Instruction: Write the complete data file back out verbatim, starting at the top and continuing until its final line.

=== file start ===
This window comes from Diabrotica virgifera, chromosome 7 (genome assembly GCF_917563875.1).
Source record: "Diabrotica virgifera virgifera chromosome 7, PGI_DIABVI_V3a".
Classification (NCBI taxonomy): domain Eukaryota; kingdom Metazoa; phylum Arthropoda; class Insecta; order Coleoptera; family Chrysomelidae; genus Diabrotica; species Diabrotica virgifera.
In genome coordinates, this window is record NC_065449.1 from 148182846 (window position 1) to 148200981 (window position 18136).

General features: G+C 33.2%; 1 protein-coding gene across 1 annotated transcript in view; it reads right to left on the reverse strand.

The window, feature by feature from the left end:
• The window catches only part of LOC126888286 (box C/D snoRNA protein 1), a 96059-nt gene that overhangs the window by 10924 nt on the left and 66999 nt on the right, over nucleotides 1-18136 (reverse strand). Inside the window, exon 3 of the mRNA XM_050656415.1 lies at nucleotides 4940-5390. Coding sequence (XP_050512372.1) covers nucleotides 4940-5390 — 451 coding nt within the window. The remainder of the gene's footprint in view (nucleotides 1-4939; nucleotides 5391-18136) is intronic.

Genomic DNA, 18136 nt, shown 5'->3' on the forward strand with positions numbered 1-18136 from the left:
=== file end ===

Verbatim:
This window comes from Diabrotica virgifera, chromosome 7 (genome assembly GCF_917563875.1).
Source record: "Diabrotica virgifera virgifera chromosome 7, PGI_DIABVI_V3a".
Classification (NCBI taxonomy): domain Eukaryota; kingdom Metazoa; phylum Arthropoda; class Insecta; order Coleoptera; family Chrysomelidae; genus Diabrotica; species Diabrotica virgifera.
In genome coordinates, this window is record NC_065449.1 from 148182846 (window position 1) to 148200981 (window position 18136).

General features: G+C 33.2%; 1 protein-coding gene across 1 annotated transcript in view; it reads right to left on the reverse strand.

The window, feature by feature from the left end:
• The window catches only part of LOC126888286 (box C/D snoRNA protein 1), a 96059-nt gene that overhangs the window by 10924 nt on the left and 66999 nt on the right, over nucleotides 1-18136 (reverse strand). Inside the window, exon 3 of the mRNA XM_050656415.1 lies at nucleotides 4940-5390. Coding sequence (XP_050512372.1) covers nucleotides 4940-5390 — 451 coding nt within the window. The remainder of the gene's footprint in view (nucleotides 1-4939; nucleotides 5391-18136) is intronic.

Genomic DNA, 18136 nt, shown 5'->3' on the forward strand with positions numbered 1-18136 from the left: